NEW LONDON, Conn. (AP/WTNH) - The U.S. Coast Guard Academy said Monday that it is kicking out 14 cadets for using synthetic marijuana, a forbidden substance that has stirred concern across the U.S. military.
The cadets, who were under investigation for several months, were the first at the academy to face disciplinary proceedings for abuse of the herbal mix, according to academy spokesman David Santos. He said another eight cadets are still under investigation.
The academy's superintendent, Rear Adm. Sandra Stosz, said officials were disappointed with the cadets' conduct.
"As a military institution, we hold cadets to the highest standards of conduct and go to great lengths to ensure those standards are clearly understood and strictly enforced," she said.
The 14 cadets represent a mix of class years and backgrounds, Santos said. They have a right to appeal their expulsion to the Assistant Commandant for Human Resources at Coast Guard Headquarters in Washington.
So-called "synthetic" pot is readily available on the Internet and has become popular nationwide in recent years, but its use among troops and sailors has raised concerns among the Pentagon brass. The herbal mix, which mimics a marijuana high, is hard to detect and can bring on hallucinations that last for days.
The abuse of the substance has so alarmed military officials that they've launched an aggressive testing program that last year led to the investigation of more than 1,100 suspected users.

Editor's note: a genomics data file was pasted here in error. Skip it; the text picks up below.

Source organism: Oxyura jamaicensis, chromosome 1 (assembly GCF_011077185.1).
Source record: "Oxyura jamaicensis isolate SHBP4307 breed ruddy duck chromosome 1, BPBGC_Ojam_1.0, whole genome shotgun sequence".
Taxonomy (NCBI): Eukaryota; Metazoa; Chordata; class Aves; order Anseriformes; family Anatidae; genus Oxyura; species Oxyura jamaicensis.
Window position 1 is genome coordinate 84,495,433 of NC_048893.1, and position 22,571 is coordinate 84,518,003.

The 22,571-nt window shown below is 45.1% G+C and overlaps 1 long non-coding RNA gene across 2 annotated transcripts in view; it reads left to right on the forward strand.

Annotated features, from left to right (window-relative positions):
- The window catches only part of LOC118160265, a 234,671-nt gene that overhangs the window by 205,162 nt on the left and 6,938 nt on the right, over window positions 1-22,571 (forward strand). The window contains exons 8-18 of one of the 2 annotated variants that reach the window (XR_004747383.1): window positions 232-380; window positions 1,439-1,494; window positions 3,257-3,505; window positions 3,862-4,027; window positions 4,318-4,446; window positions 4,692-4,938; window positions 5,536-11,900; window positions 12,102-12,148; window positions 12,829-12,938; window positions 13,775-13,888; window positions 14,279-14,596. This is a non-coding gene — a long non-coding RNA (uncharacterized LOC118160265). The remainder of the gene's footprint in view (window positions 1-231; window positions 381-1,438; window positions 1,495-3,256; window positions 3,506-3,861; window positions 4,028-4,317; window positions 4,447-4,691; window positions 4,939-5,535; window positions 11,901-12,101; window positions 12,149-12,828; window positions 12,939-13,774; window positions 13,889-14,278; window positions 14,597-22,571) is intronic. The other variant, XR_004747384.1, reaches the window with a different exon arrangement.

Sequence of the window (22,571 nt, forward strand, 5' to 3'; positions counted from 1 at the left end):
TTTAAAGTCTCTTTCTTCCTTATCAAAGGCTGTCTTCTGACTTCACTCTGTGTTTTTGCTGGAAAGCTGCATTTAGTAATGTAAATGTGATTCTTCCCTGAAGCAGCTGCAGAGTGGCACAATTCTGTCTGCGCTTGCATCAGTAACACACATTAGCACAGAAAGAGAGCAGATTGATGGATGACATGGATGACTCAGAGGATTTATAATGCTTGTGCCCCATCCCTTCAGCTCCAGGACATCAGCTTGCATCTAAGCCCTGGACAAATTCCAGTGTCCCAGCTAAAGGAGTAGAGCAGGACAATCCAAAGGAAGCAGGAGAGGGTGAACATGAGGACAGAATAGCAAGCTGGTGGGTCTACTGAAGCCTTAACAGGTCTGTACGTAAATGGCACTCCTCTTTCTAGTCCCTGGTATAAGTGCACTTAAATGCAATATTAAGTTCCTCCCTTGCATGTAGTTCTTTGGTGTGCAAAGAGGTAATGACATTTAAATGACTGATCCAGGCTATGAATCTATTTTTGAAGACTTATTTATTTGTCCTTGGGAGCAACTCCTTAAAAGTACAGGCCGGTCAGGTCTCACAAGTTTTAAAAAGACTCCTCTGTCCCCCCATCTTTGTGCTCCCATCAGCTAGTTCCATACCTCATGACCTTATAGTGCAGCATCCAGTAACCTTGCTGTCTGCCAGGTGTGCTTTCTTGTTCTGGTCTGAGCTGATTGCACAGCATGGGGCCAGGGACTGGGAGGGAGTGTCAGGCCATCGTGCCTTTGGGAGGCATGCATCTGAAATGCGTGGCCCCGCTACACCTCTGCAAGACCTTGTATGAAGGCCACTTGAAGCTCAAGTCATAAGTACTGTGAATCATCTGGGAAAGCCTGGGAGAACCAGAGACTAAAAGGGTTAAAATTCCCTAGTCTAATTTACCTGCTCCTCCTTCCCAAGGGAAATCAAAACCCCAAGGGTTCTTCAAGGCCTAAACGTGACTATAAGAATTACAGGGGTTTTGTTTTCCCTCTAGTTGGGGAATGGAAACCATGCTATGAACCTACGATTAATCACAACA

Synthetic marijuana, also known as "Spice," is made up of exotic plants from Asia like Blue Lotus and Bay Bean. Their leaves are coated with chemicals that mimic the effects of THC, the active ingredient in marijuana, but are five to 200 times more potent.
More than 40 states have banned some of its chemicals, prompting sellers to turn to the Internet, where it is marketed as incense or potpourri.
In some states, Spice is sold at bars, smoke shops and convenience stores. However, that's about to change.
In July the governor signed a law making it illegal to sell synthetic marijuana and salvia divinorum, a more hallucinogenic herb.
Once the regulation process is complete salvia and "Spice" will be taken off store shelves.
"Well if it's a controlled substance then it can't be sold," said Sen. Andrea Stillman.
In addition to the 14 cadets already busted, eight more are being investigated for their alleged use of synthetic marijuana.
The 14 facing expulsion have five days to appeal it.
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